|Dr. Eugene Lazowski|
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Dr. Eugene Lazowski was born in Poland in 1913. He was in his twenties when he first came to Rozwadow, Poland. He was placed in a POW camp there. He bravely escaped the camp, narrowly avoiding a German guard.
Eugene had a home next to the ghetto in Rozwadow. In fact, his fence bordered the ghetto, which was filled with his fellow countrymen, many of them Jews. The ‘residents’ of the ghetto were sadly undernourished and some of them were very ill. Despite the fact that the Germans had declared it a crime to help these people, a crime that was punishable by death, Dr. Eugene Lazowski came up with a way to treat the sick in the Rozwadow ghetto. He would have them come to his fence, under cover of night, and tie a white cloth to it. When he saw the cloth, he would come out to the fence and treat whoever was there. He was able to supply his covert medical operation by cleverly falsifying his inventory.
Dr. Eugene Lazowski was given the opportunity to assist these people more, when his colleague, Dr. Stanislaw Matulewicz, made an amazing discovery. If he injected healthy patients with the same dead bacteria that was used to test for typhus, their tests would come back positive for the disease, with no harm done to them. The Germans were terrified of contracting the disease, so if a patient was found to have it, that would make them exempt from transfer to labor and concentration camps. There was one problem, however.
During the time of the Nazi occupation of Poland, Jews who were discovered to have deadly communicable diseases were killed and their homes burnt to the ground. If Dr. Eugene Lazowski and Dr. Matulewicz were going to help, they would only be able to use the bacteria on non-Jewish patients. They first tested it on a man who was home on leave from a labor camp. It worked. The test came back positive and the man did not have to return.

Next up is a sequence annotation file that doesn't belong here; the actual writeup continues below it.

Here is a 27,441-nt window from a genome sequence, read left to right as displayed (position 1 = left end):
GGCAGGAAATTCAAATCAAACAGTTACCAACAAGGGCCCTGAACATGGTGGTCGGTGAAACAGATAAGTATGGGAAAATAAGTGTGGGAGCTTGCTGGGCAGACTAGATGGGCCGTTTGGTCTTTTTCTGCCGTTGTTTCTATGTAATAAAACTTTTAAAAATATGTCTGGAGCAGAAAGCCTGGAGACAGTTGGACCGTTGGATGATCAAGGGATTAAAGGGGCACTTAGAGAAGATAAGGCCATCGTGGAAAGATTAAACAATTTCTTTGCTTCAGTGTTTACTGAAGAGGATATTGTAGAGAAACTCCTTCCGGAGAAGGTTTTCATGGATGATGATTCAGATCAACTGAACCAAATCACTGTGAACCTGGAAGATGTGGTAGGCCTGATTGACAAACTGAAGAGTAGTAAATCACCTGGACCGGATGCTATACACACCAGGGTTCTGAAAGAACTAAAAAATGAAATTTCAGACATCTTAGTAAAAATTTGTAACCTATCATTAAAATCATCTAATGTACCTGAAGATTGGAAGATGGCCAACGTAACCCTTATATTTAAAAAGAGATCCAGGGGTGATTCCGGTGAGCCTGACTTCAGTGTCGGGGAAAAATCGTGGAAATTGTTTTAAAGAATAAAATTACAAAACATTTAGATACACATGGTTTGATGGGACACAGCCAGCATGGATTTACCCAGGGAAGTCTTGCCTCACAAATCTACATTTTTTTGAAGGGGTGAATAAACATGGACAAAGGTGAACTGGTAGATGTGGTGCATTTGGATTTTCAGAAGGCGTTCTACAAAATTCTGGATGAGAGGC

The doctors began slowly ‘spreading’ the disease throughout Rozwadow and the surrounding villages. They were very careful not to ‘infect’ Jews and they made sure that some of the ‘infected’ were referred to other doctors, who did not know of the deception, for testing. This way, all of the tests were not coming from them. That would have been too obvious.
Once there were enough cases of the disease, which is transmitted through the bite of infected lice, the Germans quarantined the area. No more people were taken out of the area and placed in camps. Dr. Eugene Lazowski was allowed to continue ‘treating’ the ‘epidemic’ and so, he was able to perpetuate it for nearly three years. During that time, the Germans only came to inspect the area once. Their fear of the disease prevented them from doing a thorough job of it and so the deception was not discovered.
Close to the end of World War II, a soldier whom he had secretly treated for a venereal disease warned Eugene Lazowski that the Gestapo was after him. The soldier told him that they were aware of him treating members of the resistance and had known for some time. Eugene later speculated that they had known about him, but had allowed him to live so that he may contain the ‘epidemic.’ So, in a way, Eugene had not only saved an estimated 8,000 people with the ‘epidemic,’ but he had also saved himself from execution.
When the doctor heard that the Gestapo was seeking him, he grabbed his wife and daughter and fled the city. He moved to the United States in 1958 and became a professor at the University of Illinois Medical Center. Dr. Eugene Lazowski passed away in Oregon in December of 2006.
Fake Epidemic Saves a Village from Nazis, retrieved 1/19/10, holocaustforgotten.com/eugene.htm
He Duped Nazis, saved thousands, retrieved 1/19/10, st.joen.net/lazowski/lazowski.html